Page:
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Ciência & Saúde Coletiva

versão impressa ISSN 1413-8123versão On-line ISSN 1678-4561

Ciênc. saúde coletiva vol.25 no.2 Rio de Janeiro fev. 2020  Epub 03-Fev-2020

https://doi.org/10.1590/1413-81232020252.14092018 

ARTICLE

Violence against women: what happens when the Women’s Protection Police Station is closed?

Dinair Ferreira Machado1 
http://orcid.org/0000-0003-3006-7110

Margareth Aparecida Santini de Almeida1 
http://orcid.org/0000-0002-4603-2513

Adriano Dias1 
http://orcid.org/0000-0001-6895-372X

João Marcos Bernardes1 
http://orcid.org/0000-0003-4494-9421

Elen Rose Lodeiro Castanheira1 
http://orcid.org/0000-0002-4587-7573

1Faculdade de Medicina de Botucatu, Universidade Estadual Paulista Júlio de Mesquita Filho. AC Rubião Junior, Jardim Santo Inácio (Rubião Junior). 18618-970 Botucatu SP Brasil. dinair.machado@unesp.br


Abstract

The study analyzes the differences among cases of violence against women registered in police reports (PR) at the Women’s Protection Police Station (WPPS) during regular working hours, and those registered during after-hours, in a medium-sized city in the inland state of São Paulo, Brazil. This is a cross-sectional study based on data from PRs registered for one year (2013/2014). PRs were differentiated by period of registration, at regular working hours and after-hours (dependent variable). A chi-square test was used to compare groups. In total, 440 PRs were registered, 373 during regular working hours, and 67 during after-hours. Cases of violence registered during after-hours evidenced more significant threats to women’s integrity, as shown by the higher number of cases of perpetrators’ flagrante delicto, requests for protective measures and greater severity of assaults, such as bruises, need for hospitalization and referral to forensic medicine (IML), which characterize the greater severity of occurrences when WPPS are closed. Thus, women lack a specialized reception service and a full guarantee of rights in periods of highest risk and vulnerability.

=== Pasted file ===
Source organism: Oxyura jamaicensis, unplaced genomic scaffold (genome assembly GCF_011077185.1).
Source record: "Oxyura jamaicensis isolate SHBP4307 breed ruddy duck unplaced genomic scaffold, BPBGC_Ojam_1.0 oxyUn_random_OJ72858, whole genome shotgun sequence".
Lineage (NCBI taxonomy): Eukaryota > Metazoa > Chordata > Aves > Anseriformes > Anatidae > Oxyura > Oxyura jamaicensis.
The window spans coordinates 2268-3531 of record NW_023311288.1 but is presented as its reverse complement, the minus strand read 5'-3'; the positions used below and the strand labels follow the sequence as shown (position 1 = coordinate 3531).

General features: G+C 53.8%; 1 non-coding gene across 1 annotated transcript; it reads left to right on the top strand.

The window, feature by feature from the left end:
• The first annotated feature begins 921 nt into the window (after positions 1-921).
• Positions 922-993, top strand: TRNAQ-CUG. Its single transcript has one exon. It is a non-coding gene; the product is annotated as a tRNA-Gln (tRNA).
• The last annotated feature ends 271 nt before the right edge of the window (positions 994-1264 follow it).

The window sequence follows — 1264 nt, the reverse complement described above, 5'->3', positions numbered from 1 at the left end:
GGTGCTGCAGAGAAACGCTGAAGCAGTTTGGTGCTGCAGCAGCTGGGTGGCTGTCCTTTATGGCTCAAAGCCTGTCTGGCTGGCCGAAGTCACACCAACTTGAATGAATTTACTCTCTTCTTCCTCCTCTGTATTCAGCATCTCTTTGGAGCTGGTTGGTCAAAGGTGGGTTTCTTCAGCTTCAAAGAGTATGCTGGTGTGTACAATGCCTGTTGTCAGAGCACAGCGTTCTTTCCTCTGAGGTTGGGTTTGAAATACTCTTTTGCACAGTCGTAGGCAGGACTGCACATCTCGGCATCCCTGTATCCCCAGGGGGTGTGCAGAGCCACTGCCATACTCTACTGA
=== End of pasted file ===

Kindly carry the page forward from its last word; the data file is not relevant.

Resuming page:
Key words Violence against women; Criminal justice; Public health

Resumo

Este estudo analisa as diferenças entre os casos de violência contra a mulher, formalizados em boletins de ocorrência (BO) na Delegacia de Defesa da Mulher (DDM), durante a rotina dos formalizados nas Delegacias Civis durante os plantões policiais, em um município de médio porte do interior paulista. Trata-se de um estudo transversal, com base nos BOs realizados no período de um ano (2013/2014). As ocorrências foram diferenciadas conforme o período em que foram lavrados os BOs, na rotina ou nos plantões, sendo este último tomado como variável dependente. As comparações entre os grupos foram realizadas pelo teste χ2. Foram registrados 440 boletins, sendo 373 na rotina e 67 no plantão. As ocorrências realizadas nos plantões apresentaram maior ameaça à integridade da mulher com um maior número de flagrantes do agressor, solicitação de medidas protetivas e gravidade das agressões, como hematomas, hospitalização e encaminhamento ao IML; caracterizando maior gravidade das ocorrências no período em que a DDM está fechada. Deste modo, falta às mulheres um serviço especializado de acolhimento e ampla garantia de direitos nos períodos de maior risco e vulnerabilidade.

Palavras-chave Violência contra a mulher; Justiça criminal; Saúde pública

Introduction

Violence against women is a sociocultural event that affects public health. Significant progress has been made in Brazil regarding the protection of women in situations of violence, such as the establishment of the Women’s Protection Police Station (WPPS). The WPPS have allowed women’s reporting abuse, to have a specialized place with a multi-professional technical team to attend to her. However, some hurdles, such as the opening hours of WPPS, call into question the idea of protecting women1,2.

In the state of São Paulo and Brazil, WPPS are not open to the public full time, which means that cases of violence occurring during the week after 18:00 hours and on Saturdays, Sundays, and holidays are registered at Civil Police Stations and forwarded to WPPS the next business day. These cases are characterized as after-hours. Civil Police Stations address cases within nighttime and weekend violence, without a specific approach to victims, relatives, and friends3,4.

It was not until August 2016 that a single WPPS in the state of São Paulo, which was pioneered in the city of São Paulo in 19854, began to provide 24/7 service. The establishment of this police station was a milestone in the achievements of the feminist movement and idealized as some space where women should be received without prejudice and judgment by a specialized and qualified team. However, the services provided, even in the WPPS, have, for a long time, been strongly guided by the couple conciliation rationale, and the problems with less offensive power, reducing the severity and visibility of violence against women4,5.